Being defensive in developing applications is important; if an error should occur then our application should detect it and react accordingly. With RabbitMQ, an application places messages onto a queue, and these messages are then processed by scripts called workers. There might be many workers running at one time. If the message can’t be processed, we might want to retry, in case there was a temporary glitch that doesn’t recur. In other cases, more advanced logic may be needed to enable a certain number of retries. Let us explore the options …
By default, RabbitMQ has queues that expect a message to be “acknowledged” when processing has been successfully completed. If the message is assigned to a worker but the worker does not acknowledge successful completion of processing within a certain (configurable) timeframe, then the message will be assigned to another worker. This is effectively a retry logic in the situation where your worker is crashing when it tries to process the message.
Reject and Requeue
A better option is for the worker to detect that it cannot process the message. In this case, the worker can return a “reject” response, indicating that the message was not processed and removing the need to wait for the timeout to expire. It is also possible to indicate that the message should be requeued; in which case the message returns to the front of the queue and another worker will try to process it.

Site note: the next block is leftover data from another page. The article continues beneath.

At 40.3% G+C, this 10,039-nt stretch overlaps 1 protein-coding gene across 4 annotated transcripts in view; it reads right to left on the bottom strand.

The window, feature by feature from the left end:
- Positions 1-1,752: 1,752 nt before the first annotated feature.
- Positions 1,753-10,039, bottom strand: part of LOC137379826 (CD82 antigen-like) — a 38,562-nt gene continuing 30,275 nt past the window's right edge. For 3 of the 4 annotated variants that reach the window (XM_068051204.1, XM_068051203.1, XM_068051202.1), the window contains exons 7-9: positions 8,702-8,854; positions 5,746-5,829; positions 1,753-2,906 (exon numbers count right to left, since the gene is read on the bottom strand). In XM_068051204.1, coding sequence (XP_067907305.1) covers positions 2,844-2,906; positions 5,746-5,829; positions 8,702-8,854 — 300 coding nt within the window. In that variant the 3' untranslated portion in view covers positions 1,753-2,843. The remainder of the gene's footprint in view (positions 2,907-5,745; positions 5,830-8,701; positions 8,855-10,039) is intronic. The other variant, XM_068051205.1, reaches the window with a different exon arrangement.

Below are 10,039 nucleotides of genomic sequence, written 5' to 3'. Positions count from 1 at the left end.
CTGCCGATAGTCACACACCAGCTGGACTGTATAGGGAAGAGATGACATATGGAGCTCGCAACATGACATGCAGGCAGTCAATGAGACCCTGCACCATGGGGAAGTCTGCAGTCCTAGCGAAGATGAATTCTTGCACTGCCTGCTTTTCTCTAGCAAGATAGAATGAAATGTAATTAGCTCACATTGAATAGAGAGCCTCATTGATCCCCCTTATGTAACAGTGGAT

International PHP Conference 2019
Beware Poison Messages
In both of the situations we have looked at so far, the messages will continue to be requeued repeatedly regardless of whether they can _ever_ be processed. This causes a problem because we waste resource and can even render the system unusable with these bad messages – they are known as “poison messages”. With this in mind, it can be better to implement a restricted number of retries.
RabbitMQ does not have a built-in way to handle a set number of retries, but we can add a little metadata to our message to track this. Since messages are immutable, this involves creating a new message which looks a lot like the old one. The process looks something like this:
- Try to process message; fail.
- Check if we’ve already retried this message by looking for a header (called anything you like but I usually use `X-Retries`).
- If we have exceeded the number of retries, reject the message without requeueing it.
- If not, create a new message identical to the previous one but with `X-Retries` implemented (or created and set to one, if it wasn’t already there). Put this new message onto the queue.
- Send an acknowledgement for the original message to remove it from the queue.
This has the benefit that the new message is added to the back of the queue, enabling other messages to be processed before it and reducing the effect of many failing messages if there are still some healthy ones coming through the queue as well. Especially at busy times where the queue time might be a little longer, those few extra seconds can sometimes allow a system to recover enough for the retry to succeed – not very scientific but one factor that may influence your choice of retry strategy for your own applications.
Learn more about this topic in my session Queues with RabbitMQ at International PHP Conference (October 23 – 27, 2017 in Munich).